So I've got to admit, when I realised a couple of years ago that a plain Angular application wouldn't render dynamically-generated metadata, I was pretty surprised. I kind of felt like it was one of those huge oversights like you sometimes hear about on big civic projects where they build a tram but forget to have any platforms or something like that. Surely half the internet is metadata? And surely half the point of JS frontend frameworks is to get data out of an API and render it? But anyhow... Angular Universal to the rescue.
I've recently finished converting some of our plain Angular pages to Angular Universal, and I decided to do the same with my blog so that I could put links to it on social media. Here's how I did it.
I've based a fair amount of the first part of this on this tutorial from Twilio.
In summary, if you've already got AWS CLI set up, and you've got an Angular application you'd like to make Universal, you can accomplish it in a couple of steps:
# convert your application to use Universalng add @ng-toolkit/universal# set it up so you can deploy it to serverlessng add @ng-toolkit/serverless# deploy it to serverless!npm run build:serverless:deploy
There's quite a lot more in the Twilio article, but I don't want to steal someone else's thunder. It's pretty cool - you'll end up with a Lambda function that runs an Express server to serve your Angular Universal site, an S3 bucket with the site in it, and API gateway to serve it over, and a CloudFormation template to orchestrate the whole thing. The trouble is, your site's got a URL like this:
And who wants that?
(You may also find, depending on whether your application makes use of the browser APIs, that the conversion to Universal isn't quite as easy as all that. Generally it's probably easier to make the decision to do it this way earlier on in the life of the project. But people always say that, don't they?).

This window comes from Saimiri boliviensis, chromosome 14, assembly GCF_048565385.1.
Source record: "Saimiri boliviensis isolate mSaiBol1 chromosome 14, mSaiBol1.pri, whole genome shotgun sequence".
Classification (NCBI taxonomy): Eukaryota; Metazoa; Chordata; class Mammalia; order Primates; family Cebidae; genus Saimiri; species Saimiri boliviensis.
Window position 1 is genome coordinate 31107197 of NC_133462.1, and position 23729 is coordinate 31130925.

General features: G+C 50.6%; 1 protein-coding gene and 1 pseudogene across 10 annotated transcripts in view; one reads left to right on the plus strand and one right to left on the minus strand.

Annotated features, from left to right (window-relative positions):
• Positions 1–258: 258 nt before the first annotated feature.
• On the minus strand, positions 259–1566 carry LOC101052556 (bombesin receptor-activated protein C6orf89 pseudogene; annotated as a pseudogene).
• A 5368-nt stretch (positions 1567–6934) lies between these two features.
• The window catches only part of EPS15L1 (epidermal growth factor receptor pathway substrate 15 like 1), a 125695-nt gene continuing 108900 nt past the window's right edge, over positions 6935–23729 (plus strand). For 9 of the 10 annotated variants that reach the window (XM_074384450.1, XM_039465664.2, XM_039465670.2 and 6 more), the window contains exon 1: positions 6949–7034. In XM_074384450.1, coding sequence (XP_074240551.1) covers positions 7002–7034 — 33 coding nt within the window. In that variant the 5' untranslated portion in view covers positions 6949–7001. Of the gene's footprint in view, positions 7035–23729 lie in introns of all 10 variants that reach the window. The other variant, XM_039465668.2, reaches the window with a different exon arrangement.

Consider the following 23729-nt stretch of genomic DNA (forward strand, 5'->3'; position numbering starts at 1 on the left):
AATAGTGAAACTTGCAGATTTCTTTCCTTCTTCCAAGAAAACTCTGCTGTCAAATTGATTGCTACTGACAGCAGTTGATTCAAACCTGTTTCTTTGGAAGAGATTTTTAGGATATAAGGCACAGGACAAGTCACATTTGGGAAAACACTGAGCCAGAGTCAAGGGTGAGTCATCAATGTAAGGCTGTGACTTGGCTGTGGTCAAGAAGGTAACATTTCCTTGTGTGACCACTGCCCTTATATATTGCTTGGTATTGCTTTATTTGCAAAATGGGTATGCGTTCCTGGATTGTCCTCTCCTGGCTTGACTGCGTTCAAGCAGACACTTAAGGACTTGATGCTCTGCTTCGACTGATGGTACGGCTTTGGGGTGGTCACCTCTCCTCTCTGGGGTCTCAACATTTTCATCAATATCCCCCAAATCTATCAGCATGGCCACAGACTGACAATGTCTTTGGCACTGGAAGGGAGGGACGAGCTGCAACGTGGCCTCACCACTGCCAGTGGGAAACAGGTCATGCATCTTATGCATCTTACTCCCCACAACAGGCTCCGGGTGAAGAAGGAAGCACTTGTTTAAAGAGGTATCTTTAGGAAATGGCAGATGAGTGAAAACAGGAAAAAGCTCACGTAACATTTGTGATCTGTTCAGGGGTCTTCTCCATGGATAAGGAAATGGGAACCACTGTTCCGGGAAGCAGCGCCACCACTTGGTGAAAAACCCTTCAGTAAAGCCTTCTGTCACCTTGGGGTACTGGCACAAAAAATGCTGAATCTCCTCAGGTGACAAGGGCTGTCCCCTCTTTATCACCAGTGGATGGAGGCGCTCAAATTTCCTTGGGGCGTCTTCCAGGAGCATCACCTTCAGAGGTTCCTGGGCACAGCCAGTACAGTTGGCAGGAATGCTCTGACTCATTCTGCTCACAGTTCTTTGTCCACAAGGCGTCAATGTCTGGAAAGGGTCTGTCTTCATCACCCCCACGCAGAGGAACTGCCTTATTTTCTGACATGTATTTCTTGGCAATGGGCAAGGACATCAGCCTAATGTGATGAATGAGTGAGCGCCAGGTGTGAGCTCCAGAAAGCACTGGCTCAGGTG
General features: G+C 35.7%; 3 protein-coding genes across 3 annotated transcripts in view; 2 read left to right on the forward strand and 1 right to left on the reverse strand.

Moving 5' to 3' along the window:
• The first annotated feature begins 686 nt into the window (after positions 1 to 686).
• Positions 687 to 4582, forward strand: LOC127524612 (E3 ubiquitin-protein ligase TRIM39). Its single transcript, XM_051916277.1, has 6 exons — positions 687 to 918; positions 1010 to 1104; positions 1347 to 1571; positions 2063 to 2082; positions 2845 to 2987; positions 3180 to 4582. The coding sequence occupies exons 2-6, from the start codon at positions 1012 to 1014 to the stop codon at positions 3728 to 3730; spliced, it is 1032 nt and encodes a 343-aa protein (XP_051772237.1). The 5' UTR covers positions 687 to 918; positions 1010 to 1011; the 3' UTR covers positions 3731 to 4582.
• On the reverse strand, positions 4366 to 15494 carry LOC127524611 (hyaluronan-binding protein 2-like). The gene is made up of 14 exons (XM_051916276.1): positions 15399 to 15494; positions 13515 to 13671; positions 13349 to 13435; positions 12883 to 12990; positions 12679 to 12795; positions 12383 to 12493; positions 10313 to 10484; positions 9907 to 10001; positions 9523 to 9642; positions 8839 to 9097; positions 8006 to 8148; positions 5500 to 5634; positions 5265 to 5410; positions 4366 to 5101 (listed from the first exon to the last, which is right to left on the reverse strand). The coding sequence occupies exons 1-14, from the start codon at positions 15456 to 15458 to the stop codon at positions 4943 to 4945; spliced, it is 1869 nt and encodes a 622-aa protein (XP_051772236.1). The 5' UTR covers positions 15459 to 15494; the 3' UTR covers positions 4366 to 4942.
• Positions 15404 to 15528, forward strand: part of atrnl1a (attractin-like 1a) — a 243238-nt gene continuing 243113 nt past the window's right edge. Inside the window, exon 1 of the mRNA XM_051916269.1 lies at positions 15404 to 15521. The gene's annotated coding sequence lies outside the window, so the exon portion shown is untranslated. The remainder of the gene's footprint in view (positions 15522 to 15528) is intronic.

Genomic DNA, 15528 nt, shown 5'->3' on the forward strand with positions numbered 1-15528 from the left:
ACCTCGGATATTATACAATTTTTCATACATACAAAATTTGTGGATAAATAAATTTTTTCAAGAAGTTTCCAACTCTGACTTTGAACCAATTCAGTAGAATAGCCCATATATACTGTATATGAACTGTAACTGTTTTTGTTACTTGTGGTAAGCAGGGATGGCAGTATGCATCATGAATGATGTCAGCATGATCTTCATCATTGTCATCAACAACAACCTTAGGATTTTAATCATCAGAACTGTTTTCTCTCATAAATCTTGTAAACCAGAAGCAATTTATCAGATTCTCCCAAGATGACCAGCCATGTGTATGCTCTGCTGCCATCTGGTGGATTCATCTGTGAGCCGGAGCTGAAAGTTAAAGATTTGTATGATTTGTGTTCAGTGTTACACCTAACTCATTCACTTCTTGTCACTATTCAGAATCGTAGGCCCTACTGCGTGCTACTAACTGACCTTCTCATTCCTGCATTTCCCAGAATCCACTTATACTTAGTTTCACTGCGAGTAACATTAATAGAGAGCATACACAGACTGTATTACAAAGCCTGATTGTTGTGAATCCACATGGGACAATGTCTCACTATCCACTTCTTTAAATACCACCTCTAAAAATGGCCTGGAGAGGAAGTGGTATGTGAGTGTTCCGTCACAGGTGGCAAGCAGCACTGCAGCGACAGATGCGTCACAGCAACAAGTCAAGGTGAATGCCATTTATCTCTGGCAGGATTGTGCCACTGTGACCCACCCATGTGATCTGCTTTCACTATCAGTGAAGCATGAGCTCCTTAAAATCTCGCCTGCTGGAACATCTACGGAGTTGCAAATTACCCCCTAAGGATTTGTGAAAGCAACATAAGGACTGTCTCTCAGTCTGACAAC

We're going to do a few things in this part:
AWS CloudFront is a content distribution network, which in brief means it will cache versions of your app in AWS infrastucture around the world where it's likely to be the most useful. I suppose if you wanted to you could configure your DNS to point directly at your API endpoint, but the performance can be a little sluggish, plus you may want to serve other applications under the same domain, so you'll need a way to route your traffic. There is a charge for CloudFront, but it's fractional - on the free tier it's 50 GB of data transfer out, and 2,000,000 requests per month.
The AWS documentation on setting up CloudFront is actually pretty great. If you don't already have an AWS account, set one up (you'll have to give them your credit card details but don't worry, there are very few things you can use that will cost a lot of money and there are plenty of ways to make sure you don't spend more than you want to). Here's a couple of gotchas that took me a while to figure out:
Save your Route 53 changes and save your CloudFront distribution. The changes can take twenty minutes or so to propagate so maybe now's the time for a celebratory coffee/beer/Coke/walk around the block.
This is starting to get quite long, so I'm going to cover setting up the application itself and configuring your Bitbucket Pipeline in a different post.